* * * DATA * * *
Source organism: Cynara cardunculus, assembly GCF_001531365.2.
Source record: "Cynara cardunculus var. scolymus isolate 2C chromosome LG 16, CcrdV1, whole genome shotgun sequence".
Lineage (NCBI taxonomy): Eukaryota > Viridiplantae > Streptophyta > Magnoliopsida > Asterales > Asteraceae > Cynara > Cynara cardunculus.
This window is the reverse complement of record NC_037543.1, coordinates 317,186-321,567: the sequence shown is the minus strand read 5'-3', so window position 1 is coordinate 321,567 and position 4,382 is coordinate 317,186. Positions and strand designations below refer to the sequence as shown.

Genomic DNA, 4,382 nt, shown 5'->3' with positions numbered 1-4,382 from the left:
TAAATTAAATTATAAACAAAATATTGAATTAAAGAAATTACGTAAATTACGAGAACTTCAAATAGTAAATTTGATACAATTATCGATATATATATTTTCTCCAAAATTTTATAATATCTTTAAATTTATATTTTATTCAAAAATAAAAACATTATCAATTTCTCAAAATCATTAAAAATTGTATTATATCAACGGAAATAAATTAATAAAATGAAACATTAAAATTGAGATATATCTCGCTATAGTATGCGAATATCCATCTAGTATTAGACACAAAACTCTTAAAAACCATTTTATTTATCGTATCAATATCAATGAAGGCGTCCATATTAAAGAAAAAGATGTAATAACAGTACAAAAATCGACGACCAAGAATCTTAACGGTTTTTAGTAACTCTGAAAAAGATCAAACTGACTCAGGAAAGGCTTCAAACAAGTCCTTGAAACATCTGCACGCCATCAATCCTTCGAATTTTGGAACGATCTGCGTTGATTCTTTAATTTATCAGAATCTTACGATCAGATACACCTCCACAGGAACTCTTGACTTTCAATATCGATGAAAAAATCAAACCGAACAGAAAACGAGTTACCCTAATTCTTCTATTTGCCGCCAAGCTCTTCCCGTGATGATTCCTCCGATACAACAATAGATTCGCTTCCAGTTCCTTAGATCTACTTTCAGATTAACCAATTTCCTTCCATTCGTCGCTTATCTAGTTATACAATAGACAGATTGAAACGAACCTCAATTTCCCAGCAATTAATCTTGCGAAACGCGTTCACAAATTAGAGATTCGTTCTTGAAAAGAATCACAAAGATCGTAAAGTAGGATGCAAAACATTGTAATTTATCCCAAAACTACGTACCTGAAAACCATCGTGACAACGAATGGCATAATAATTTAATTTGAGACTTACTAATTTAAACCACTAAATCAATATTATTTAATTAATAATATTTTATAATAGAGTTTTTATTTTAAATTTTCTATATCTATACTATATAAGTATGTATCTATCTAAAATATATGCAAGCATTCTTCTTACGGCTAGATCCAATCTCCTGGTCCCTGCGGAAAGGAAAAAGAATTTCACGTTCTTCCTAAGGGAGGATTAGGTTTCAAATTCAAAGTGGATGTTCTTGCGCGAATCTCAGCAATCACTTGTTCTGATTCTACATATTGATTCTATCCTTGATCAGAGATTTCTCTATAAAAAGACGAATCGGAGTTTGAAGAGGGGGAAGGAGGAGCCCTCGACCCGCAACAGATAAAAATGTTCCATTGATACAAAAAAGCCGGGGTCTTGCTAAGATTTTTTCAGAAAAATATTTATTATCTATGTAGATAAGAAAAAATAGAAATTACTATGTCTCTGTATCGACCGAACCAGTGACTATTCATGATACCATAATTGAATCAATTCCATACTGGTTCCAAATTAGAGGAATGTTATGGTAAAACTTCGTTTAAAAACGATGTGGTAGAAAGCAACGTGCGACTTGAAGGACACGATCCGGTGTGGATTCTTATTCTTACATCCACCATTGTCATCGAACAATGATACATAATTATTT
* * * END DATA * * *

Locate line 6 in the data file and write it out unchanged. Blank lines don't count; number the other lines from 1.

TAAATTAAATTATAAACAAAATATTGAATTAAAGAAATTACGTAAATTACGAGAACTTCAAATAGTAAATTTGATACAATTATCGATATATATATTTTCTCCAAAATTTTATAATATCTTTAAATTTATATTTTATTCAAAAATAAAAACATTATCAATTTCTCAAAATCATTAAAAATTGTATTATATCAACGGAAATAAATTAATAAAATGAAACATTAAAATTGAGATATATCTCGCTATAGTATGCGAATATCCATCTAGTATTAGACACAAAACTCTTAAAAACCATTTTATTTATCGTATCAATATCAATGAAGGCGTCCATATTAAAGAAAAAGATGTAATAACAGTACAAAAATCGACGACCAAGAATCTTAACGGTTTTTAGTAACTCTGAAAAAGATCAAACTGACTCAGGAAAGGCTTCAAACAAGTCCTTGAAACATCTGCACGCCATCAATCCTTCGAATTTTGGAACGATCTGCGTTGATTCTTTAATTTATCAGAATCTTACGATCAGATACACCTCCACAGGAACTCTTGACTTTCAATATCGATGAAAAAATCAAACCGAACAGAAAACGAGTTACCCTAATTCTTCTATTTGCCGCCAAGCTCTTCCCGTGATGATTCCTCCGATACAACAATAGATTCGCTTCCAGTTCCTTAGATCTACTTTCAGATTAACCAATTTCCTTCCATTCGTCGCTTATCTAGTTATACAATAGACAGATTGAAACGAACCTCAATTTCCCAGCAATTAATCTTGCGAAACGCGTTCACAAATTAGAGATTCGTTCTTGAAAAGAATCACAAAGATCGTAAAGTAGGATGCAAAACATTGTAATTTATCCCAAAACTACGTACCTGAAAACCATCGTGACAACGAATGGCATAATAATTTAATTTGAGACTTACTAATTTAAACCACTAAATCAATATTATTTAATTAATAATATTTTATAATAGAGTTTTTATTTTAAATTTTCTATATCTATACTATATAAGTATGTATCTATCTAAAATATATGCAAGCATTCTTCTTACGGCTAGATCCAATCTCCTGGTCCCTGCGGAAAGGAAAAAGAATTTCACGTTCTTCCTAAGGGAGGATTAGGTTTCAAATTCAAAGTGGATGTTCTTGCGCGAATCTCAGCAATCACTTGTTCTGATTCTACATATTGATTCTATCCTTGATCAGAGATTTCTCTATAAAAAGACGAATCGGAGTTTGAAGAGGGGGAAGGAGGAGCCCTCGACCCGCAACAGATAAAAATGTTCCATTGATACAAAAAAGCCGGGGTCTTGCTAAGATTTTTTCAGAAAAATATTTATTATCTATGTAGATAAGAAAAAATAGAAATTACTATGTCTCTGTATCGACCGAACCAGTGACTATTCATGATACCATAATTGAATCAATTCCATACTGGTTCCAAATTAGAGGAATGTTATGGTAAAACTTCGTTTAAAAACGATGTGGTAGAAAGCAACGTGCGACTTGAAGGACACGATCCGGTGTGGATTCTTATTCTTACATCCACCATTGTCATCGAACAATGATACATAATTATTT